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Vigilance seminar for health staff

11 February 2013

Two UK experts are delivering a seminar for healthcare professionals today about vigilance. The seminar is called 'The Scandal of Winterbourne View Hospital: Lessons for Jersey' and it concentrates on the failures of care identified in the Winterbourne View Private Hospital in Hambrook, South Gloucestershire.
The private hospital was exposed in 2011 in a Panorama investigation into physical and psychological abuse suffered by people with learning disabilities and autism. The hospital was shut down and 11 members of staff at the hospital were convicted of almost 40 charges of neglect and ill treatment.
The seminar will consider the questions of why such abuse happens, why some staff speak out and others don’t, and the prevention of abuse. It will be delivered by Dr Margaret Flynn, Chair of the Serious Case Review of Winterbourne View Private Hospital and Chair of Lancashire Safeguarding Board; and Mr Richard Mills, Adviser to the States of Jersey on Autism, Research Director of the National Autistic Society and Research Autism, and Specialist Adviser to British Institute of Learning Disabilities on Physical Interventions, in the hospital’s Halliwell Theatre.
The seminar is intended for:
  • interested healthcare professionals from Health and Social Services (HSS)
  • parents of people with learning difficulties and autism
  • staff from local care homes
  • a number of colleagues from Guernsey

Assumpta Finn, lead for learning disabilities and autism at HSS said "We are not saying that this type of abuse is happening in Jersey, but constant vigilance about this issue, when we as professionals deal with some of the most vulnerable people in society, is absolutely essential. We know that this kind of abuse is appalling and distressing and there is no place for it in care, particularly as people in this group can’t speak out for themselves."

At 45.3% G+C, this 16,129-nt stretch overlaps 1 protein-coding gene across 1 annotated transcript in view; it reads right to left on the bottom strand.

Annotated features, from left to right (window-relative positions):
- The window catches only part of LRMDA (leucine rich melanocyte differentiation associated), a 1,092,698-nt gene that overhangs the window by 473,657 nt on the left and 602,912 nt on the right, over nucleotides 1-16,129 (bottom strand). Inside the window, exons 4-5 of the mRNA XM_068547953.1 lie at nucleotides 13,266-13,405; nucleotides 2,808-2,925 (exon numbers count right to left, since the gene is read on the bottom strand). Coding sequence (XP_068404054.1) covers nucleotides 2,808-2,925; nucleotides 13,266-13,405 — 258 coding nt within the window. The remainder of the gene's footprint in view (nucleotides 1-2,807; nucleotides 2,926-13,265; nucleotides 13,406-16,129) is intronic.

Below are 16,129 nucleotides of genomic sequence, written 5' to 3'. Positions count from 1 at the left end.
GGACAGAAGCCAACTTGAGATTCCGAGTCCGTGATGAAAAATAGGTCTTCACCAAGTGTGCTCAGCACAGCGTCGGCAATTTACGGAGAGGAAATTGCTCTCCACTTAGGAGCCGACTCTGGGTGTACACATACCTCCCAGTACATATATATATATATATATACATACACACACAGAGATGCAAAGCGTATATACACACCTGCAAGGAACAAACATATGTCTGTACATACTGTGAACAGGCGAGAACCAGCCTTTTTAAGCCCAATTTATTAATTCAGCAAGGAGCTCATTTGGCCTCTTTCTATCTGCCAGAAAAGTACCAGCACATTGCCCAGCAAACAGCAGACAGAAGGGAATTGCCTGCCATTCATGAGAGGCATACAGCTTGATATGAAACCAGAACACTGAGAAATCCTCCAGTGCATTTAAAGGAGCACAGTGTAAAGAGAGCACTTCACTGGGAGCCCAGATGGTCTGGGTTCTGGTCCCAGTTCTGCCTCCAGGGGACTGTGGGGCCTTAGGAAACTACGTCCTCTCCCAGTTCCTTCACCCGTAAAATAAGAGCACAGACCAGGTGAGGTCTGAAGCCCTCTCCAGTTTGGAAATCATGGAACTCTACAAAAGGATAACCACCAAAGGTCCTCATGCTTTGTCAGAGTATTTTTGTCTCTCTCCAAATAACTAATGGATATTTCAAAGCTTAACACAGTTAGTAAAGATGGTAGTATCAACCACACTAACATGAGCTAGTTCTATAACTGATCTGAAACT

Ms Finn added "We are very pleased to welcome Dr Flynn and Mr Mills to deliver this seminar to so many interested people, and hope that everyone leaves with a renewed awareness of this type of abuse, and all that can be done to stop it. Every healthcare organisation in Jersey, and the staff within those organisations, should aim to treat people with care and dignity, and seminars such as this might be disturbing, but they are essential reminders that we all have a role to play in ensuring such abuse never happens, and how those who might have concerns can raise them without fear."

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